He was not prepared for Ambrosius to look down and give him a fond expression. The answer was lost to him as he realized this was the first time he ever saw Ambrosius’ face change to something that was not guilt. He found himself lifting a hand to cup Ambrosius’ cheek and returning the expression as a silent thanks.
For a moment, as Ambrosius stiffened briefly before leaning into the touch, Dara’s pain felt like a distant memory.
Dear and Sweet (repost from private)
By Constellasphere (formerly Inky)
He did his best not to smear any of the ink or accidentally fold the paper as he wrote. There was so much to write, of course! He had found a new species of moth today; its colours were that of the crystallized sugar atop creme brulee. And so he had named it just that, the Brulee Moth. While his camera’s lens was cracked, he couldn’t help but snap a few pictures, one of them to put in the envelope.
Aizmirst lifted his head and realized that a whole page was spent describing the moth and other insects. It’d come from him before he could stop himself.
He set the first page of the letter to the side and pulled out another page. The first thing he wrote on the paper was “Please excuse me, I didn’t mean to ramble for so long.” But now, he wasn’t sure what else to say.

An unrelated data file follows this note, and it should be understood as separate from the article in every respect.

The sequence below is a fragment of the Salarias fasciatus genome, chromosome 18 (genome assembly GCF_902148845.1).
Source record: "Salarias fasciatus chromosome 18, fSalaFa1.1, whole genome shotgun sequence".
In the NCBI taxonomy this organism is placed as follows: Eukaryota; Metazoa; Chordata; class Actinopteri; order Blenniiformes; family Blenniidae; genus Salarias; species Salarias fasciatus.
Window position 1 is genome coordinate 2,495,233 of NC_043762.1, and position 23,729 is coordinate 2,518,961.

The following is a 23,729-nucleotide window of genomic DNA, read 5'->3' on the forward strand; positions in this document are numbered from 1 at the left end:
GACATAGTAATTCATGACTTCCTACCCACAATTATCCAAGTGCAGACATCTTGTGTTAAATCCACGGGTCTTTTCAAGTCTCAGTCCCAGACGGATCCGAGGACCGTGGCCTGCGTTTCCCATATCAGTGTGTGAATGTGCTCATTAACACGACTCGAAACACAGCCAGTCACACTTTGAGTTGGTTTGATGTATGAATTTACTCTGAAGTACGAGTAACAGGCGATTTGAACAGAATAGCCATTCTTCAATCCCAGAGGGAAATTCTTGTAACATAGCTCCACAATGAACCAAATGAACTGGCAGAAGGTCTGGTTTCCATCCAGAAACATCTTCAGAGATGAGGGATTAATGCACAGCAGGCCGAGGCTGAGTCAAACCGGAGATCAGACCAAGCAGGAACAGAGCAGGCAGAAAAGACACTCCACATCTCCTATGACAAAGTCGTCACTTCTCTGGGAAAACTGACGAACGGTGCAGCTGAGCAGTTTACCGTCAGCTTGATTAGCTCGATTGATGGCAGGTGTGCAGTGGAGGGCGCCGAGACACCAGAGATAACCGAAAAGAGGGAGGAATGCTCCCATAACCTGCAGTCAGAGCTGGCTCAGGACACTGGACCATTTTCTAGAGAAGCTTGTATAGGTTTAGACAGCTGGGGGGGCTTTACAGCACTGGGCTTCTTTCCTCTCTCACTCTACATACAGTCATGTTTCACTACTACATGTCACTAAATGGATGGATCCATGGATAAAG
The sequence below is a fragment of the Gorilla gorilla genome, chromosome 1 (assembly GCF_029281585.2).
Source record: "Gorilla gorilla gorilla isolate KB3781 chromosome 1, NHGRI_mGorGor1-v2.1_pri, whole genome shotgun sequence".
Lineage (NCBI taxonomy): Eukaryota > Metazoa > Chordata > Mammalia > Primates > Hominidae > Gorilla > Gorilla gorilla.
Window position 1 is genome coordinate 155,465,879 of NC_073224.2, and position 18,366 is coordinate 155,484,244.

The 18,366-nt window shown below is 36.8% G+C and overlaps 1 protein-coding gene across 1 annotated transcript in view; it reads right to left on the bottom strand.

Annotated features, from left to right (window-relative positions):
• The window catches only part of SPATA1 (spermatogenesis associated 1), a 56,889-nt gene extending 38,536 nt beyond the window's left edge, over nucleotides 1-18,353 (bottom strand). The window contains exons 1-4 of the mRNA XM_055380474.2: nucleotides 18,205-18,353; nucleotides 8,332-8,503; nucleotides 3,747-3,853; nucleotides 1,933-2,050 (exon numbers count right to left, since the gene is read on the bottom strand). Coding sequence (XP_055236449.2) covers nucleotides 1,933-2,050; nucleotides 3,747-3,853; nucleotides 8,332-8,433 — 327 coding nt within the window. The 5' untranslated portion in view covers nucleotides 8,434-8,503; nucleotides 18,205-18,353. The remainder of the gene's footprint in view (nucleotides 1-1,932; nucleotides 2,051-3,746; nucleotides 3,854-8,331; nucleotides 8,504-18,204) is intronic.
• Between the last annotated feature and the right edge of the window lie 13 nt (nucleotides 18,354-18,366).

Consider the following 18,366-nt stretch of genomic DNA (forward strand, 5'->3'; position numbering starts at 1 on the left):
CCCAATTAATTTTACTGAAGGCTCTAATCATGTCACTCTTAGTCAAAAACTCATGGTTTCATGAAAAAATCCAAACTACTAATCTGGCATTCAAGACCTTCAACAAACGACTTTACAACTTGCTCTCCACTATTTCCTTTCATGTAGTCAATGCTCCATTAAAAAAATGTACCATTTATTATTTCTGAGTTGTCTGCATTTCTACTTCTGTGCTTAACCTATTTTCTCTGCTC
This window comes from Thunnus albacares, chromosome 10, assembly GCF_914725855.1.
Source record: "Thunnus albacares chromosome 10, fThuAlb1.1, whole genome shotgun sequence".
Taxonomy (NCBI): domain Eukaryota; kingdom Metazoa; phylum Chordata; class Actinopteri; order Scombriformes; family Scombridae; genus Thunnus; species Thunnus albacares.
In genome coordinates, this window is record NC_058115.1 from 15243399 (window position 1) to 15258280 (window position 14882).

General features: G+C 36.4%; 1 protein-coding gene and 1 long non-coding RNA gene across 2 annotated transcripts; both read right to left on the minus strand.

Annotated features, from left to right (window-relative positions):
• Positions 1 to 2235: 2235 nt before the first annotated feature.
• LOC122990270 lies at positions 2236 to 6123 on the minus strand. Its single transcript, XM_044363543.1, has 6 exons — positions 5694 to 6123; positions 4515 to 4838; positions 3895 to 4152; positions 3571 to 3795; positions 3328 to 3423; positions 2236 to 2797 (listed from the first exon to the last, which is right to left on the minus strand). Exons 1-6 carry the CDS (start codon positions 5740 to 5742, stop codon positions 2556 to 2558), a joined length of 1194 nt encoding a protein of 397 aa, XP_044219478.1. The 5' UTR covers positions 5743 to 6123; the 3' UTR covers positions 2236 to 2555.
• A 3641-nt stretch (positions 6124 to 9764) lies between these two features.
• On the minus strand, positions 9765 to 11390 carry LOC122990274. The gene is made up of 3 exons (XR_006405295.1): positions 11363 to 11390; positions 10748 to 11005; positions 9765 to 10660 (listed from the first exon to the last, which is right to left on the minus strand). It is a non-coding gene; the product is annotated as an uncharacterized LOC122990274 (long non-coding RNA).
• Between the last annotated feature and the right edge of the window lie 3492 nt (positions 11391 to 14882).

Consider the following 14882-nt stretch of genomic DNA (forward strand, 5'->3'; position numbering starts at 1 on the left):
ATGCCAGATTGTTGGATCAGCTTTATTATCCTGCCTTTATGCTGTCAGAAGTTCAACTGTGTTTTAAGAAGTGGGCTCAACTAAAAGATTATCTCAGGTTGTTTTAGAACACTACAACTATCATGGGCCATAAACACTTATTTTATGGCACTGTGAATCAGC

Leaning back a bit, Aizmirst sighed and tapped the quill against his cheek. Would they even care about his stories and descriptions of how he found these creatures? Then again, that was also assuming the letter would reach them.
The being removed his glasses and leaned forward, putting his head in his hands. Aizmirst was doing his best not to give up hope; one day he would be heard, he just had to wait. Good things came to those who were patient, right? But even when he tried to keep his head up, each letter that went unanswered broke his nonexistent heart a bit more.
Taking a shaky breath, Aizmirst lifted his head and quickly finished off the letter.
“I am not sure who will receive this letter, but I hope that it reaches you in good health. This world is vast, there is much beauty in it, I’m sure. The place you reside in, is it also beautiful?”
It was folded up neatly and the envelope was sealed off with a wax stamp depicting Forget-Me-Not’s. With that, the window before him opened, and the letter was taken away by the wind’s hand.
One day, he was certain it would reach.
It Used To Be So Easy (Nyx’s Story)
By Calliope Rannis
Twilight was falling outside. The fire was lit, and the seat was comfortable. The book with a beautiful cover lay on the table before her. Ideal for some light reading.
Nyx looked at that book for a long time, her pale face expressing a mixture of longing and determination. It was the last of a trilogy – a wonderful tale of adventure that she had greatly enjoyed the previous parts of. She remembered promising herself that she’d read this one the moment she got back from her expedition.
She picked up the book, quickly turning it to the first page. “Okay, here we go. ‘With bleary eyes, Jerrik Dayne awoke to a golden sunrise. For a moment, he could forget that there was anything wrong in the world. But soon enough, he remembered–”